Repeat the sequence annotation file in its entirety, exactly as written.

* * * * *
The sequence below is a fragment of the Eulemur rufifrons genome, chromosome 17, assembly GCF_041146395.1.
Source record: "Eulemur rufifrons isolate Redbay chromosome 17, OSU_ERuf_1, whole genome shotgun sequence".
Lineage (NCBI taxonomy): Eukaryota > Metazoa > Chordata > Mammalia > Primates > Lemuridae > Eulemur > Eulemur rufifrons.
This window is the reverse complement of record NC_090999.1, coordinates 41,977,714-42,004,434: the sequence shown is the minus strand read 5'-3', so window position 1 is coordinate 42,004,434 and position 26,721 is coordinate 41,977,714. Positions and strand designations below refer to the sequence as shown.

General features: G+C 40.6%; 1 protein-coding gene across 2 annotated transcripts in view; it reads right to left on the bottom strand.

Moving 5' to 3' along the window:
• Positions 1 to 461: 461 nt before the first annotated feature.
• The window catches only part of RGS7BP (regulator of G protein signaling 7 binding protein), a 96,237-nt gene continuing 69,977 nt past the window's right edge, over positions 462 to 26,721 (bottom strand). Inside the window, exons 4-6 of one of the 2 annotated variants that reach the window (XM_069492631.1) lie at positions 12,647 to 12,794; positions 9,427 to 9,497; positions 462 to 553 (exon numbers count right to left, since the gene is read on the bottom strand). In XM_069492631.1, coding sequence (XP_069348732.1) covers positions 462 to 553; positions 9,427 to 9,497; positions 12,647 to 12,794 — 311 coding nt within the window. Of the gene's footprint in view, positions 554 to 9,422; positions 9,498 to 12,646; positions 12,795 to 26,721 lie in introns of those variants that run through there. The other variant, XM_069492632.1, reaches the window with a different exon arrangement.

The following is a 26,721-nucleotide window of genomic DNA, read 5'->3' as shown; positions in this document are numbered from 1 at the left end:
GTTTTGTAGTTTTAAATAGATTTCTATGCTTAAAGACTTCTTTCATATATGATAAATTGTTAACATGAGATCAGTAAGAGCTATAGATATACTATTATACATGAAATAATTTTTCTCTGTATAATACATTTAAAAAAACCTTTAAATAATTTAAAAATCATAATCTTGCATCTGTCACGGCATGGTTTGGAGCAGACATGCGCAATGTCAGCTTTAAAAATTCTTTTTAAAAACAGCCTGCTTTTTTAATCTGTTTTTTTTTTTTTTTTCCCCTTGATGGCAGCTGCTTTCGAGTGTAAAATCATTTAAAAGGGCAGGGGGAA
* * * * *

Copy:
The sequence below is a fragment of the Eulemur rufifrons genome, chromosome 17, assembly GCF_041146395.1.
Source record: "Eulemur rufifrons isolate Redbay chromosome 17, OSU_ERuf_1, whole genome shotgun sequence".
Lineage (NCBI taxonomy): Eukaryota > Metazoa > Chordata > Mammalia > Primates > Lemuridae > Eulemur > Eulemur rufifrons.
This window is the reverse complement of record NC_090999.1, coordinates 41,977,714-42,004,434: the sequence shown is the minus strand read 5'-3', so window position 1 is coordinate 42,004,434 and position 26,721 is coordinate 41,977,714. Positions and strand designations below refer to the sequence as shown.

General features: G+C 40.6%; 1 protein-coding gene across 2 annotated transcripts in view; it reads right to left on the bottom strand.

Moving 5' to 3' along the window:
• Positions 1 to 461: 461 nt before the first annotated feature.
• The window catches only part of RGS7BP (regulator of G protein signaling 7 binding protein), a 96,237-nt gene continuing 69,977 nt past the window's right edge, over positions 462 to 26,721 (bottom strand). Inside the window, exons 4-6 of one of the 2 annotated variants that reach the window (XM_069492631.1) lie at positions 12,647 to 12,794; positions 9,427 to 9,497; positions 462 to 553 (exon numbers count right to left, since the gene is read on the bottom strand). In XM_069492631.1, coding sequence (XP_069348732.1) covers positions 462 to 553; positions 9,427 to 9,497; positions 12,647 to 12,794 — 311 coding nt within the window. Of the gene's footprint in view, positions 554 to 9,422; positions 9,498 to 12,646; positions 12,795 to 26,721 lie in introns of those variants that run through there. The other variant, XM_069492632.1, reaches the window with a different exon arrangement.

The following is a 26,721-nucleotide window of genomic DNA, read 5'->3' as shown; positions in this document are numbered from 1 at the left end:
GTTTTGTAGTTTTAAATAGATTTCTATGCTTAAAGACTTCTTTCATATATGATAAATTGTTAACATGAGATCAGTAAGAGCTATAGATATACTATTATACATGAAATAATTTTTCTCTGTATAATACATTTAAAAAAACCTTTAAATAATTTAAAAATCATAATCTTGCATCTGTCACGGCATGGTTTGGAGCAGACATGCGCAATGTCAGCTTTAAAAATTCTTTTTAAAAACAGCCTGCTTTTTTAATCTGTTTTTTTTTTTTTTTTCCCCTTGATGGCAGCTGCTTTCGAGTGTAAAATCATTTAAAAGGGCAGGGGGAA